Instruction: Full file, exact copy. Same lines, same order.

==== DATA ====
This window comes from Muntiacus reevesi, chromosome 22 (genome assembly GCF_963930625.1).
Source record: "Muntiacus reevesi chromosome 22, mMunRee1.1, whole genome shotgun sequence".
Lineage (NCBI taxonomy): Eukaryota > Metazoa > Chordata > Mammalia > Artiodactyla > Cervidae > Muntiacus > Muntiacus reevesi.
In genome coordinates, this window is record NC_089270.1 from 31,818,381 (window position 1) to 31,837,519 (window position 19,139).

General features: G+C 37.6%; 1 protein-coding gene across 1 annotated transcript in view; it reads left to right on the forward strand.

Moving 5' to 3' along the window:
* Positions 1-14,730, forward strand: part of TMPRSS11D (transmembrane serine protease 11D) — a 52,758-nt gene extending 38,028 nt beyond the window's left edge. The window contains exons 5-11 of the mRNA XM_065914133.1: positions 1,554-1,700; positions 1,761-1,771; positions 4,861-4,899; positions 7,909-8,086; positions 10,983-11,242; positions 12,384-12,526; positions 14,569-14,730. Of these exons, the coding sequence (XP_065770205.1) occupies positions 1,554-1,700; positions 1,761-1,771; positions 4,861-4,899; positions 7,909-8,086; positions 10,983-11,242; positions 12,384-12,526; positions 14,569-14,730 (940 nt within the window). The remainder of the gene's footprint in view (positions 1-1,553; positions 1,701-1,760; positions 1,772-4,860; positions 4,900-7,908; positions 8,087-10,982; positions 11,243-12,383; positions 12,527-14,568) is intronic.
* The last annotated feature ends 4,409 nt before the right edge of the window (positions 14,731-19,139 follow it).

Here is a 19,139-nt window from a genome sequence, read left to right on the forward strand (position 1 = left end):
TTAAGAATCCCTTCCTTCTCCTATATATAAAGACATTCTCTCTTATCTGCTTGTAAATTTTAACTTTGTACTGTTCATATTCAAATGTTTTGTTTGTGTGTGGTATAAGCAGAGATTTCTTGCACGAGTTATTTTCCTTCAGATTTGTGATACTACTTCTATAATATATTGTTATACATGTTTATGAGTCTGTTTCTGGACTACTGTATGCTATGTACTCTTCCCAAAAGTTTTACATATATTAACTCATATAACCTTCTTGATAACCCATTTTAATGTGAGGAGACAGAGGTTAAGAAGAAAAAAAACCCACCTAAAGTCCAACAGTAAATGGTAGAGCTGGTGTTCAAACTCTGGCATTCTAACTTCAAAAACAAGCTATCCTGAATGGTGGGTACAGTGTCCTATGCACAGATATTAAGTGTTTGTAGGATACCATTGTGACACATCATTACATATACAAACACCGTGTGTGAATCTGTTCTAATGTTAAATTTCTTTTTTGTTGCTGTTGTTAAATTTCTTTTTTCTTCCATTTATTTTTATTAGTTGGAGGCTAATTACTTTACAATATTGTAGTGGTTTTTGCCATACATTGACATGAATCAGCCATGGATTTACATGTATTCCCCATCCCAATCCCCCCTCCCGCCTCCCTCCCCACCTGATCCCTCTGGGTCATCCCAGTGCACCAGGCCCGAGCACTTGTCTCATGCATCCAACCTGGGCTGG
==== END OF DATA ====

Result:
This window comes from Muntiacus reevesi, chromosome 22 (genome assembly GCF_963930625.1).
Source record: "Muntiacus reevesi chromosome 22, mMunRee1.1, whole genome shotgun sequence".
Lineage (NCBI taxonomy): Eukaryota > Metazoa > Chordata > Mammalia > Artiodactyla > Cervidae > Muntiacus > Muntiacus reevesi.
In genome coordinates, this window is record NC_089270.1 from 31,818,381 (window position 1) to 31,837,519 (window position 19,139).

General features: G+C 37.6%; 1 protein-coding gene across 1 annotated transcript in view; it reads left to right on the forward strand.

Moving 5' to 3' along the window:
* Positions 1-14,730, forward strand: part of TMPRSS11D (transmembrane serine protease 11D) — a 52,758-nt gene extending 38,028 nt beyond the window's left edge. The window contains exons 5-11 of the mRNA XM_065914133.1: positions 1,554-1,700; positions 1,761-1,771; positions 4,861-4,899; positions 7,909-8,086; positions 10,983-11,242; positions 12,384-12,526; positions 14,569-14,730. Of these exons, the coding sequence (XP_065770205.1) occupies positions 1,554-1,700; positions 1,761-1,771; positions 4,861-4,899; positions 7,909-8,086; positions 10,983-11,242; positions 12,384-12,526; positions 14,569-14,730 (940 nt within the window). The remainder of the gene's footprint in view (positions 1-1,553; positions 1,701-1,760; positions 1,772-4,860; positions 4,900-7,908; positions 8,087-10,982; positions 11,243-12,383; positions 12,527-14,568) is intronic.
* The last annotated feature ends 4,409 nt before the right edge of the window (positions 14,731-19,139 follow it).

Here is a 19,139-nt window from a genome sequence, read left to right on the forward strand (position 1 = left end):
TTAAGAATCCCTTCCTTCTCCTATATATAAAGACATTCTCTCTTATCTGCTTGTAAATTTTAACTTTGTACTGTTCATATTCAAATGTTTTGTTTGTGTGTGGTATAAGCAGAGATTTCTTGCACGAGTTATTTTCCTTCAGATTTGTGATACTACTTCTATAATATATTGTTATACATGTTTATGAGTCTGTTTCTGGACTACTGTATGCTATGTACTCTTCCCAAAAGTTTTACATATATTAACTCATATAACCTTCTTGATAACCCATTTTAATGTGAGGAGACAGAGGTTAAGAAGAAAAAAAACCCACCTAAAGTCCAACAGTAAATGGTAGAGCTGGTGTTCAAACTCTGGCATTCTAACTTCAAAAACAAGCTATCCTGAATGGTGGGTACAGTGTCCTATGCACAGATATTAAGTGTTTGTAGGATACCATTGTGACACATCATTACATATACAAACACCGTGTGTGAATCTGTTCTAATGTTAAATTTCTTTTTTGTTGCTGTTGTTAAATTTCTTTTTTCTTCCATTTATTTTTATTAGTTGGAGGCTAATTACTTTACAATATTGTAGTGGTTTTTGCCATACATTGACATGAATCAGCCATGGATTTACATGTATTCCCCATCCCAATCCCCCCTCCCGCCTCCCTCCCCACCTGATCCCTCTGGGTCATCCCAGTGCACCAGGCCCGAGCACTTGTCTCATGCATCCAACCTGGGCTGG